During the month of June we are featuring a series of posts focusing on aging from our aging-certificate faculty and current doctoral students to celebrate our new Certificate in the Psychology of Aging and Well-being. On June 22, 2015, MSP is hosting Dr. Manuel Sklar who will present “Better Choices For A Better Ending,” a lecture that will cover various aging related topics including: advanced directives, care coordination, and patient advocacy. Donations will be accepted for our Certificate in the Psychology of Aging and Well-being scholarship fund.
Older adults are coming of age! They not only have a month named for them, May was Older Americans Month, but also a designated week for problem areas, Older Adult Mental Health Week, May 18 through May 24. Mental health issues can be very different in older adults. Often times mental health issues are misdiagnosed as dementia or attributed to a physical complaint. Why do older adults need a separate week of recognition for mental health? There is the myth: depression is a normal part of aging. If depression were a normal part of aging, everyone would be depressed, not just 20% of those over 65 (SAMHSA and CDC).
Older adults experience many losses at this stage of life including loss of significant others, jobs, homes, health, friends, children, activities, incomes, and the list goes on. Sometimes the feelings created by these losses are short in duration, but other older adults may struggle with changes that life brings. Sometimes all they need is someone to listen to them and to know that they are not alone. At other times, older adults may need help to develop coping skills to deal with life’s problems. And still other times, the depression is more serious and related to past traumas in life that still haunt them: Grandpa’s suicide that no one wanted to talk about, the abuse that was referred to as “strict parenting,” the alcoholic father who was abusive, the mother on a lifetime of anti-anxiety medications that made her mothering less than optimal.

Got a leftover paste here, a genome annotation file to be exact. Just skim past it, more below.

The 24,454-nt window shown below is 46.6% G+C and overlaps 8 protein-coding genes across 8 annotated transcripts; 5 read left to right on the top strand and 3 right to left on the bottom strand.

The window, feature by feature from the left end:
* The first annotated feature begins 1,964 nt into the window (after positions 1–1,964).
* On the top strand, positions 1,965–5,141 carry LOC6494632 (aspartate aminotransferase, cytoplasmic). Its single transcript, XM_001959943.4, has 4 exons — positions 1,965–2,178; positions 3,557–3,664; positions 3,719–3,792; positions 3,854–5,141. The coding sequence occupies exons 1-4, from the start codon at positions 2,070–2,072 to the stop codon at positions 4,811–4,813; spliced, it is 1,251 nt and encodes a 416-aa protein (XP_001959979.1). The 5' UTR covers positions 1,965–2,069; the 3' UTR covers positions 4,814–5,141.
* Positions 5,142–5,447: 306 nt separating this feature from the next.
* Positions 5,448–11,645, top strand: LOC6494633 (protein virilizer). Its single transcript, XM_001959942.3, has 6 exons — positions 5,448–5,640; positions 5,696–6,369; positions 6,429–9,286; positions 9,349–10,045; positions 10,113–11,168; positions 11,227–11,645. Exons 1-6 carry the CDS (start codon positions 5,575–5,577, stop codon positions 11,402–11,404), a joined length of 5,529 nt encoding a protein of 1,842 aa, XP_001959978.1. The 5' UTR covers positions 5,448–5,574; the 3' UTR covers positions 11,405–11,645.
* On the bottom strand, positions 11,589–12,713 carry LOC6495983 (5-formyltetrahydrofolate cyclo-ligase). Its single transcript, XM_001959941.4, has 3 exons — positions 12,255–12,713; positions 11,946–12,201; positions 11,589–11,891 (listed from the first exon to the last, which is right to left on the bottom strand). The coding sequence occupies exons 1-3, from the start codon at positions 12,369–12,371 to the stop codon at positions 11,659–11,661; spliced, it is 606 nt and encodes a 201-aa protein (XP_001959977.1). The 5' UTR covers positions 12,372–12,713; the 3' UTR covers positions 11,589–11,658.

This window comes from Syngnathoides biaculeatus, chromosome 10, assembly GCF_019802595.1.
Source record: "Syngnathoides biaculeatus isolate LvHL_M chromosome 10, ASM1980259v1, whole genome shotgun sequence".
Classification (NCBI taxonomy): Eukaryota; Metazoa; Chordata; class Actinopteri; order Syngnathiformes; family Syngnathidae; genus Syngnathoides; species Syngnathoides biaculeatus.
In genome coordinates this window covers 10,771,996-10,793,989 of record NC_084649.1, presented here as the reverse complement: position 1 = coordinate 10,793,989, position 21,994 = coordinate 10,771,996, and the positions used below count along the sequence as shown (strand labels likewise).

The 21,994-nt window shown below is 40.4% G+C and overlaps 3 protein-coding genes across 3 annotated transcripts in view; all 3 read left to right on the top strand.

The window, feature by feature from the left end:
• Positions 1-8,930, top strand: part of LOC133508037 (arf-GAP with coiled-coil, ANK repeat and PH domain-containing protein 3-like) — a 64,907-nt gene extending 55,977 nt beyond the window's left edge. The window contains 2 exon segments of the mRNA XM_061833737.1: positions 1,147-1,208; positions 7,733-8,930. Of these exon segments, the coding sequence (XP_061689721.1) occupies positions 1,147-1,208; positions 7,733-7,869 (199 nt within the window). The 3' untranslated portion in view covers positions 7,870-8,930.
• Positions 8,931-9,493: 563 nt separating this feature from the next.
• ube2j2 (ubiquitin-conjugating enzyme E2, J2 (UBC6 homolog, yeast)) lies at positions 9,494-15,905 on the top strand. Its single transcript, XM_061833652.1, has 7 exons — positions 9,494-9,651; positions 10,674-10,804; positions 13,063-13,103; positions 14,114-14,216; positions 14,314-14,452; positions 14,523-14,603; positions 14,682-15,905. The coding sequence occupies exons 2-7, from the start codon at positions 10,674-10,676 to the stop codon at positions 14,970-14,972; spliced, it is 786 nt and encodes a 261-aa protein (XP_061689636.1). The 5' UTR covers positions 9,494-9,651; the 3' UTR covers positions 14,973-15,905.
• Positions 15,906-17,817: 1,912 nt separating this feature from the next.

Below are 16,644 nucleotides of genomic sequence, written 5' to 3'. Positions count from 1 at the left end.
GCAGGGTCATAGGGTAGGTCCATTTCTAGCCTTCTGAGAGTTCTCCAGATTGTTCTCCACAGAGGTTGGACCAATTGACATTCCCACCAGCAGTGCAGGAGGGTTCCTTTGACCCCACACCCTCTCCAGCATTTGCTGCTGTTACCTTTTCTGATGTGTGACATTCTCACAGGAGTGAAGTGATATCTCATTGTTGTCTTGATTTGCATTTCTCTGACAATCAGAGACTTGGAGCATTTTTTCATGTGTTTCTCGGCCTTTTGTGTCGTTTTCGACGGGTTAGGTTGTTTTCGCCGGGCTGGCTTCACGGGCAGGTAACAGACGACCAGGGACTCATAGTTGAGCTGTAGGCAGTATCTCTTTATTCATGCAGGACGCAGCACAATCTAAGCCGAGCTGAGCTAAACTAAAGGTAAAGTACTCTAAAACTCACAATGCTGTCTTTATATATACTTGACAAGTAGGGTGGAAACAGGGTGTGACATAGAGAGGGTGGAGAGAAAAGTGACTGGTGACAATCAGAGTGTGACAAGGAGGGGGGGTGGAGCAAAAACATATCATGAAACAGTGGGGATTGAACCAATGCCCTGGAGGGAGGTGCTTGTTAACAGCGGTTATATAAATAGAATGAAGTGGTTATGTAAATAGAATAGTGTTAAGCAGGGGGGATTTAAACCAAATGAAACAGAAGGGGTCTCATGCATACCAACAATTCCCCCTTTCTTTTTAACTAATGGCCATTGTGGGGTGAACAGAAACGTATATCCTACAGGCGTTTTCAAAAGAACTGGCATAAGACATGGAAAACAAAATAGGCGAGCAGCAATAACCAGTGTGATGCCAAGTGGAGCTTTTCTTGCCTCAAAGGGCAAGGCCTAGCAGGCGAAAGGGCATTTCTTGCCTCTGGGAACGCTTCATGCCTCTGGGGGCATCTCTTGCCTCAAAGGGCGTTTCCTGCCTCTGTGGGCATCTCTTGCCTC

Older adults have been taught to not talk about family secrets or, worse yet, to “pull themselves up by the bootstraps.” Depression is often seen as a weakness or a character flaw. They may not know how to ask for help. When you identify a behavior out of the norm for the older adult you know, reach out and ask them if they would like to talk with someone. It can’t hurt!
Micheline Sommers, LMSW
Micheline Sommers, LMSW is the Director of Older Adult Specialty Services at Oakland Family Services. She is a graduate of the University of Michigan and has a Specialist in Aging from the Institute of Gerontology. Ms. Sommers has worked in the geriatric field for over twenty-five years and regularly presents on topics of interest for older adults and their caregivers at the national, state, and local level. She is the Chair of Geriatric Social Workers of Southeast Michigan, Vice President of the Oakland County Citizen’s Alliance for Probate & Circuit Courts, a member of Oakland County Suicide Prevention Coalition, founding member of the Oakland County Elder Abuse Task Force, and Co-Chair of the Waterford Aging Network Steering Committee. In addition, she is a member of the Michigan Social Work Education Collaborative representing Geriatric Education. For the Certificate in the Psychology of Aging & Well-being program, Ms. Sommers will be teaching Care Coordination.